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Planning for Middle East data centres of tomorrow

Planning for Middle East data centres of tomorrow

DataData CentresDeep DiveMiddle EastPower & CoolingTop Stories

Data volumes globally are expected to increase from the 40 zettabytes recorded in 2019, to 180 zettabytes by 2025. Sanjay Kumar Sainani, SVP and CTO of Huawei Global Data Centre Facility Business, explains how data centres can be prepared to meet this future demand.

Data is an increasingly important commodity in the new economy. Data networks are becoming more essential as nations seek deeper co-operation and businesses seek more collaboration, especially during the current testing times of the COVID-19 pandemic.

Data volumes globally are expected to increase from the 40 zettabytes recorded in 2019, to 180 zettabytes by 2025 – representing growth of more than 400%. Data centres will be at the heart of this boom. Ensuring data centres are fully prepared to meet the future demand is a critical endeavour to support the new digital economy.

As such, data centres have undergone massive growth and discernible evolution, from humble beginnings as computer rooms (in KWs) for ICT to massive facilities (in MWs) to host cloud-based platforms. The rapid development and convergence of new technologies such as IoT, AI and cloud computing, is further adding to the massive growth in the data centre facility space.

While data centres have grown immensely in size, they have also become more complex. High-density ICT infrastructure is now gaining favour and this brings new challenges that must be overcome. At Huawei, our experience and expertise in offering turnkey data centre facility build have allowed us to work through many of these technical demands. Throughout the build process – from concept, planning, design, engineering, construction and operation and maintenance – we have seen how important it is to implement innovative technology. This must be supported by tested best practices, flexible architecture and efficient systems in order to build data centres that are intelligent, efficient and sustainable across their life cycle.

Based on these experiences, we have identified key trends that we believe will influence the evolution of data centres across the region, four of which are highlighted here:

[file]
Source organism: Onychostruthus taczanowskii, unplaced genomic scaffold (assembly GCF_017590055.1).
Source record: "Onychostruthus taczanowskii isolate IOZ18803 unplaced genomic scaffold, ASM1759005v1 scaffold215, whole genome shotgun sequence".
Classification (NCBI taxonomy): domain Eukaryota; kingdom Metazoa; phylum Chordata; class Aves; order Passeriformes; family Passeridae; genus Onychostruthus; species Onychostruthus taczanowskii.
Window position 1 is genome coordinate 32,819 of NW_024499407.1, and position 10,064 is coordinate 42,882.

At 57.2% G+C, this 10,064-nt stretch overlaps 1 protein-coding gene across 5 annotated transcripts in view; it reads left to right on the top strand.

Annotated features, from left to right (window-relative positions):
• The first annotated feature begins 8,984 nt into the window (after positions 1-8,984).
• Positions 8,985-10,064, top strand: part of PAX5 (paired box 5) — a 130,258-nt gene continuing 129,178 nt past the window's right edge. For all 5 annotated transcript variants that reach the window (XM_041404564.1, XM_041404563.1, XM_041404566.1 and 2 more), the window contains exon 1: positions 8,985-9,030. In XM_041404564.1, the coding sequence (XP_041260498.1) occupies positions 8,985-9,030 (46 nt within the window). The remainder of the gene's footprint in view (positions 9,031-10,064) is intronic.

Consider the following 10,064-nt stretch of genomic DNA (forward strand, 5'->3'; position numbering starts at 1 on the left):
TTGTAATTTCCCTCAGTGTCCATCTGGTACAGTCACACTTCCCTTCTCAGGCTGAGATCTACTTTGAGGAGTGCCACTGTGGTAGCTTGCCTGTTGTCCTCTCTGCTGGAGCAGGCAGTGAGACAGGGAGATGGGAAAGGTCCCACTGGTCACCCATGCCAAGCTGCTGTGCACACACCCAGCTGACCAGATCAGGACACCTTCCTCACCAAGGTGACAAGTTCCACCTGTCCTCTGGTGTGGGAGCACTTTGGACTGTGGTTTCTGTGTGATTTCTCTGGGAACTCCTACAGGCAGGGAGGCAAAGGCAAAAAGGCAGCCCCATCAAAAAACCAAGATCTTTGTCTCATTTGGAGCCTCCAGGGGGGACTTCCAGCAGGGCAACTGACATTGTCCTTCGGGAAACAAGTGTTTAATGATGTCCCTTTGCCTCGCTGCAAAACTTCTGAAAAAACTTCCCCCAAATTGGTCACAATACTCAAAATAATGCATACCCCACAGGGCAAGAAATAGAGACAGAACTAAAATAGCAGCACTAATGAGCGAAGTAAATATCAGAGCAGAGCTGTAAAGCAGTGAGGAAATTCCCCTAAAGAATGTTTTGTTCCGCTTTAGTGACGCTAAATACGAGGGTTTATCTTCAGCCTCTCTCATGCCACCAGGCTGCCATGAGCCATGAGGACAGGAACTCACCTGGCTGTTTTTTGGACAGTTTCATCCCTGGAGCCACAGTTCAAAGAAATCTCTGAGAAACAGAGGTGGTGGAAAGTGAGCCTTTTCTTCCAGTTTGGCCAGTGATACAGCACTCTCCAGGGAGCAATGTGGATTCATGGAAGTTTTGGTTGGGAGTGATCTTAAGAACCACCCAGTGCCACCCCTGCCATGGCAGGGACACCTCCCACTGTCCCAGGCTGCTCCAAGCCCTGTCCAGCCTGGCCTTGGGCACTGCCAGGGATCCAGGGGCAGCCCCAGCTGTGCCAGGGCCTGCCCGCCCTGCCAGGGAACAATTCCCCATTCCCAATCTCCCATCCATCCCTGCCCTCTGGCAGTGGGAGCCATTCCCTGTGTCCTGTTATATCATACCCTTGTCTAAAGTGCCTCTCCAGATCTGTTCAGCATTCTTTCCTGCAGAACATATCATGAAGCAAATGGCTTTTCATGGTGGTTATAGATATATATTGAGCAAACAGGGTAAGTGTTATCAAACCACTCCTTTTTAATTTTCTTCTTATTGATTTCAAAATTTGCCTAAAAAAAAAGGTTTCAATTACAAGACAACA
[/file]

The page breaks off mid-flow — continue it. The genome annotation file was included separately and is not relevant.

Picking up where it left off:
Long-term sustainability

Data centres currently account for around 3% of the world’s total power consumption. This will increase as more facilities come into use. Energy savings, reductions in emissions and OPEX are major challenges faced by data centre operators that must be addressed. Analysts have recognised that advances in power and cooling are transforming enterprise data centres as never before. The use of clean energy and waste heat is a step in the right direction. Saving essential resources such as land, water and materials throughout the data centre life cycle is paramount to the sector’s growth. Moreover, innovation in power conversion and storage is opening up new opportunities. Modular power systems with single-module density of 100kW/3 U, twice that of previous industry standards, are reducing the footprint and CAPEX of mission-critical power infrastructure.

Effective cooling

Many of us in the region live in warm climates. When we talk about sustainability, it’s worthwhile to look specifically at effective cooling. Large-sized data centres generate considerable heat and usage of high-density ICT infrastructure produces more heat per rack. This trend will propel convergence of liquid and air-cooling technologies for effective and efficient cooling leading to increased adoption of indirect evaporative cooling. This is especially important in a region that experiences hot summers, such as the Middle East.

Scalable and future-proof architecture

The average tech evolution cycle of IT devices has been between three to five years, whereas a data centre infrastructure’s evolution cycle is 10 to 15 years. This demands a high degree of flexibility of data centre facility to support two to three evolution cycles of ICT devices. Elasticity, flexibility, scalability and time to deploy without burdening the CAPEX is becoming a major ask. We foresee a strong acceptance and growth of prefabricated modular data centre facilities which cut the construction period in half and allows a high degree of flexibility and scalability, thus leading to better CAPEX management and improved ROCE. This is becoming the mainstream construction approach by telecom carriers in the Middle East and elsewhere when building hyperscale and medium-sized data centres.

Full digitalisation and AI-enablement

The Middle East’s evolution towards digital infrastructure is accelerating, particularly the rapid adoption of AI applications. Data centres will benefit from this trend as more digitalisation gets embedded across the DC life cycle from planning and construction to O&M, energy management and resource optimisation. AI will be widely applied throughout the data centre facility to achieve efficiency and a higher degree of autonomous operation and life cycle management.

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